Data breach cases involving retail companies are becoming common in Oregon and other states. Usually, these business litigation claims are class actions filed to obtain redress for thousands if not millions of consumers. The claims usually center around the theft of the victims’ personal information, including addresses, passwords and credit or debit card details, stored on a company’s online servers.
The U.S. Court of Appeals for the 9th Circuit recently reinstated a class-action lawsuit against Zappos that had been dismissed by the federal district court. The case arises from an incident in 2012 when hackers accessed the Zappos servers and took the information pertaining to 24 million customers. The lawsuit filed on behalf of the victims was dismissed due to the district court’s opinion that not all of the plaintiffs could establish proof of an actual injury that was traceable.
The Court of Appeals held that all of the customers could pursue their litigation against the defendant company. The Court held that the plaintiffs had sufficiently alleged a factual injury. The Court reasoned that it was sufficient to allege that there was a “substantial risk” that the hackers would commit identify fraud with the stolen information. The Court also held that the relevant time for determining standing was the date of filing the complaint, and not as of the present.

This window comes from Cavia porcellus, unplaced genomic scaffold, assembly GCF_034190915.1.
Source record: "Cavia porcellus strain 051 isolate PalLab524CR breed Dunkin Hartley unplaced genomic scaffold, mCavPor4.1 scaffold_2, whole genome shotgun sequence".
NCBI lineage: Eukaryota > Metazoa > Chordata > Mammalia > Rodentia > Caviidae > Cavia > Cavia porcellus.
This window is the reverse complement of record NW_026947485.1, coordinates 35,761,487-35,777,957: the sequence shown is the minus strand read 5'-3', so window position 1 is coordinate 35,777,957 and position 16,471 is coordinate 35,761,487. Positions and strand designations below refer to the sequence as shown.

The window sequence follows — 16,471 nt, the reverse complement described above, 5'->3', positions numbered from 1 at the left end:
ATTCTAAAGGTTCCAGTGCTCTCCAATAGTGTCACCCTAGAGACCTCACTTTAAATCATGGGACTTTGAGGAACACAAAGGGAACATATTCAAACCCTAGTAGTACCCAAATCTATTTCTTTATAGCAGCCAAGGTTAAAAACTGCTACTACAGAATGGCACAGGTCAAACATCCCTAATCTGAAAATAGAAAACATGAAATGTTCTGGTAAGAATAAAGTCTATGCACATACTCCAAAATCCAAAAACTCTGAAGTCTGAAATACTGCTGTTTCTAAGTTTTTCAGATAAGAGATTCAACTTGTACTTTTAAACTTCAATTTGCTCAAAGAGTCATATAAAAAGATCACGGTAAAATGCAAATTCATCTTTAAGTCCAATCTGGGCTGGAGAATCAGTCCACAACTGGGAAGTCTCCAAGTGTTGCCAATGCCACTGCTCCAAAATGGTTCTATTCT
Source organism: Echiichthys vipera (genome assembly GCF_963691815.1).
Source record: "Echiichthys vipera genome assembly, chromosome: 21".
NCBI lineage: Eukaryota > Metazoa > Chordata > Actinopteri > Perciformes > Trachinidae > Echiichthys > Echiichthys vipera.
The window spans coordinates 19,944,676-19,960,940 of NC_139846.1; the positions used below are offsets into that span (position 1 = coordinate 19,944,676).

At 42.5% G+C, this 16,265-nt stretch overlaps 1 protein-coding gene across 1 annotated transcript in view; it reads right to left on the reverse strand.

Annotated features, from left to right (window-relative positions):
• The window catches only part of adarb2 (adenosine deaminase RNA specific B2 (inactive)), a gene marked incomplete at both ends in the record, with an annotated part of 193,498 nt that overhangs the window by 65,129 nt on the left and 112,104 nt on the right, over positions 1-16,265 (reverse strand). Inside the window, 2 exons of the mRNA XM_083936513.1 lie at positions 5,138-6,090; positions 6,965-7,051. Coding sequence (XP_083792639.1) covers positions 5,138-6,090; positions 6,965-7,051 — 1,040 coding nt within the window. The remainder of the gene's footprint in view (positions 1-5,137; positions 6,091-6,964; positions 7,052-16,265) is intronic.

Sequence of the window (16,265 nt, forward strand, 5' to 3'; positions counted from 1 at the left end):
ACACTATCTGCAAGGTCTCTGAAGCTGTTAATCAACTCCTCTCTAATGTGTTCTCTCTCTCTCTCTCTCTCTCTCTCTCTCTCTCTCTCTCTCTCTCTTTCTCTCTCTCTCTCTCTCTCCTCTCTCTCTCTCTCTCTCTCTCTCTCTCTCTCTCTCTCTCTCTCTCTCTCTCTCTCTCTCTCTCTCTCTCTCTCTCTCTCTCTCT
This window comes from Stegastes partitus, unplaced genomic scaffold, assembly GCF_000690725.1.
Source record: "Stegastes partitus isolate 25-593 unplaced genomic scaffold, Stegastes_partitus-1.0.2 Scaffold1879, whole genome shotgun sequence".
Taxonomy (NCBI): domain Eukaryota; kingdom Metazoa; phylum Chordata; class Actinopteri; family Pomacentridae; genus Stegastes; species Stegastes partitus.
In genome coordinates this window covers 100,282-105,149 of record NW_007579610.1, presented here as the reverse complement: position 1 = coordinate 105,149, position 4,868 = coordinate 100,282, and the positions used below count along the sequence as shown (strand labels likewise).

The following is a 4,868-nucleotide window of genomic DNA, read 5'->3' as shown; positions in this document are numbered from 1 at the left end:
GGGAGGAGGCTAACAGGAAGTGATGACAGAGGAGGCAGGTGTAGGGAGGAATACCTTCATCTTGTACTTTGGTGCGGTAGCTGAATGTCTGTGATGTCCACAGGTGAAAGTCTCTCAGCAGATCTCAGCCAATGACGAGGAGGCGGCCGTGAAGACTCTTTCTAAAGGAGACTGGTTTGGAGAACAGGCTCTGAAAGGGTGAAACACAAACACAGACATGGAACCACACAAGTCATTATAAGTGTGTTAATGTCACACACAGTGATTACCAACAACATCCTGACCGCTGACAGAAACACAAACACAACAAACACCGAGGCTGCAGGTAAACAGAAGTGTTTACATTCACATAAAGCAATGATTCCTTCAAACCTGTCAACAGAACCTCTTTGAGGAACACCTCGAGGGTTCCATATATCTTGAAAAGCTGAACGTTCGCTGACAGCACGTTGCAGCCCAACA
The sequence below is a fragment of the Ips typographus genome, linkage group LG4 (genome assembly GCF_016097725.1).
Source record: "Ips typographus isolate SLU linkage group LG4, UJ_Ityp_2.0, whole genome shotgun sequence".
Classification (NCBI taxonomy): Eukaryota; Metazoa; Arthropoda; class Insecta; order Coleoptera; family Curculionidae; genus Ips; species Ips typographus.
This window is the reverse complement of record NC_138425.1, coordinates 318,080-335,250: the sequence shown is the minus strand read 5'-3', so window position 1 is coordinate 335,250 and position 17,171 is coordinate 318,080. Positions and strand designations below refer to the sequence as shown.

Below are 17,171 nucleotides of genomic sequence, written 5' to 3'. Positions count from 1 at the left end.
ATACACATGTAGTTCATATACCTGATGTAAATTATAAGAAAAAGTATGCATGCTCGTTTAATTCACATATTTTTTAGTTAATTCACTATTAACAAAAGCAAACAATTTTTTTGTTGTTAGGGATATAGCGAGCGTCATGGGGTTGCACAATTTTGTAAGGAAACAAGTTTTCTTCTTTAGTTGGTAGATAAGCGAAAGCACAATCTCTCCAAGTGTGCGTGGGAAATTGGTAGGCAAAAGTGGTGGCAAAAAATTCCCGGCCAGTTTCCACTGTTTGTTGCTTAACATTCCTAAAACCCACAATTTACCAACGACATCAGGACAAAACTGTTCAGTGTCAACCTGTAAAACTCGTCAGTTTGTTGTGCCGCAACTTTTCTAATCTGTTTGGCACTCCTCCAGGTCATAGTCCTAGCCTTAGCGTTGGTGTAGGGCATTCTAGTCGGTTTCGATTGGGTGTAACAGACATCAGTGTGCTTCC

The Court rejected the lower court finding that any alleged harm was not traceable to the perpetrators’ conduct. It also explained that the class action business litigation case was capable of providing relief to the victimized plaintiffs. The holding is a clear victory for consumers who may suffer a range of damages when their personal data is stolen from a retail establishment’s online data bank. The case applies to Oregon and other 9th Circuit states and will likely have the impact of liberalizing the filing qualifications of similar claims going forward.
Source: footwearnews.com, “Court Reopens 2012 Zappos Data Breach Litigation“, Jennie Bell, March 9, 2018